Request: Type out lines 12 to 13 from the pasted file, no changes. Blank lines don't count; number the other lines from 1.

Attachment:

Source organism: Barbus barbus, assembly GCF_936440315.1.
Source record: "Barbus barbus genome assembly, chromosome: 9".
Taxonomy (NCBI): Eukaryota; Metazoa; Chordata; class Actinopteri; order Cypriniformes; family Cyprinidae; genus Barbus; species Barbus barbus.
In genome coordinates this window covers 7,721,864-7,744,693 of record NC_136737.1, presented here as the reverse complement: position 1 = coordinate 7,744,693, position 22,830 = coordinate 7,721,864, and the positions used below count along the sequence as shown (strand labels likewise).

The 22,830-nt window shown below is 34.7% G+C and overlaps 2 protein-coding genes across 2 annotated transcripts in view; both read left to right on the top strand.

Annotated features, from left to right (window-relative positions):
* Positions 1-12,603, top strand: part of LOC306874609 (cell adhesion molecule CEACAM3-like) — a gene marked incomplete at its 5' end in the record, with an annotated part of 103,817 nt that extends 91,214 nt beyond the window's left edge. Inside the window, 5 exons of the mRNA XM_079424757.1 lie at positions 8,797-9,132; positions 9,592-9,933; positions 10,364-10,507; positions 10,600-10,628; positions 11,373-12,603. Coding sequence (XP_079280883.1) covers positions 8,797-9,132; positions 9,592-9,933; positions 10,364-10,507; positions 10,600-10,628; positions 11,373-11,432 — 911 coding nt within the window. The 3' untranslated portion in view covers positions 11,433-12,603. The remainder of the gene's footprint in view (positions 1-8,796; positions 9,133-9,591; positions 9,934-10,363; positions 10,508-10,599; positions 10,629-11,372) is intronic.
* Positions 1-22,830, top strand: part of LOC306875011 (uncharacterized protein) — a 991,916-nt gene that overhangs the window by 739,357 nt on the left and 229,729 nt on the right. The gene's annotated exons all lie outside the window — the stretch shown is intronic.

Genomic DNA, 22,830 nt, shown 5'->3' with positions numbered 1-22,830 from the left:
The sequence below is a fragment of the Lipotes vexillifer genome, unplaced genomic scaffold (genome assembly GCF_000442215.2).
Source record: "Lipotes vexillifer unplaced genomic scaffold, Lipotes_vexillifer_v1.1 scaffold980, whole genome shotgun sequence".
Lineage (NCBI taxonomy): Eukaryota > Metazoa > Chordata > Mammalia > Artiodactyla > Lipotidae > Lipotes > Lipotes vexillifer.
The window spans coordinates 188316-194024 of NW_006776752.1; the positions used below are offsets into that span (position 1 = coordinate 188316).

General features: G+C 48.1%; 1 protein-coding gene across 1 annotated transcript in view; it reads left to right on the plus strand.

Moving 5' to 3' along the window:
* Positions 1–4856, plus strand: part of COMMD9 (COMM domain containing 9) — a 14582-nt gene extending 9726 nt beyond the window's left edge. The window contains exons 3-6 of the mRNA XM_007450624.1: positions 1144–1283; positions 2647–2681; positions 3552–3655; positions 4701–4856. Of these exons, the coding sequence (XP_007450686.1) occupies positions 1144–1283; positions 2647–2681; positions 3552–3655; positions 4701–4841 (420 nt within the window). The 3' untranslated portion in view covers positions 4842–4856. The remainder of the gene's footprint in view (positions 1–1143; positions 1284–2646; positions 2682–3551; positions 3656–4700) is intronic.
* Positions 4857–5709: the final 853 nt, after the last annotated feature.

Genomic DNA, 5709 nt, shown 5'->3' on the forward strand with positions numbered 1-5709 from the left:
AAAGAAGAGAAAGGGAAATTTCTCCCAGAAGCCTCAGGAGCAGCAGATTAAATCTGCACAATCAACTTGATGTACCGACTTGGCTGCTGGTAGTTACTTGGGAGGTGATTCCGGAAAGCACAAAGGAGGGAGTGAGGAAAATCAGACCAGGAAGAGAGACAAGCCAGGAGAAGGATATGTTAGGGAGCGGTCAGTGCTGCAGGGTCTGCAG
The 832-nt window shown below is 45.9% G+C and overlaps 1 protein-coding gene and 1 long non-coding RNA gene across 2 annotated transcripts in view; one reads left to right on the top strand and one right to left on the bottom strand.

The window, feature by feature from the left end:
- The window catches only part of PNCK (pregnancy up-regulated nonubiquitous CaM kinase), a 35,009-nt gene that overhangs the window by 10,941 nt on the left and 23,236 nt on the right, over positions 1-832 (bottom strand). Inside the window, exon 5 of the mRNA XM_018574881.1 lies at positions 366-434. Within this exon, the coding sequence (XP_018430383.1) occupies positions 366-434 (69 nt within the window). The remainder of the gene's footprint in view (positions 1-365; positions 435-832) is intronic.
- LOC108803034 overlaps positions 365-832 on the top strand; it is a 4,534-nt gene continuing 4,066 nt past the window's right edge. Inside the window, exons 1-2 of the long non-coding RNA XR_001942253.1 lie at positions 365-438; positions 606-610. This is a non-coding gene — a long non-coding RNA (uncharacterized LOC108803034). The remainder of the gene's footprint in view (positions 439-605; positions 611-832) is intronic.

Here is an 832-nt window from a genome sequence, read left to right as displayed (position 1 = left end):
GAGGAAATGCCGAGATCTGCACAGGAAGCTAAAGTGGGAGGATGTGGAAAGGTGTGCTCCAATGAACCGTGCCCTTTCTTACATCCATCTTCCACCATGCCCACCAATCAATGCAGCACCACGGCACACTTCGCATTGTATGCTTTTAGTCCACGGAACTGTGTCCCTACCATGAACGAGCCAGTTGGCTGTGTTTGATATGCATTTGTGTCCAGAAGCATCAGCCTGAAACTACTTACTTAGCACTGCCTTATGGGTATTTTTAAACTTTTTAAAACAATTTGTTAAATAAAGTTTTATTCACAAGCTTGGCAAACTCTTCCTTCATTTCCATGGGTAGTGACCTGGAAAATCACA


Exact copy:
Lineage (NCBI taxonomy): Eukaryota > Metazoa > Chordata > Mammalia > Artiodactyla > Lipotidae > Lipotes > Lipotes vexillifer.
The window spans coordinates 188316-194024 of NW_006776752.1; the positions used below are offsets into that span (position 1 = coordinate 188316).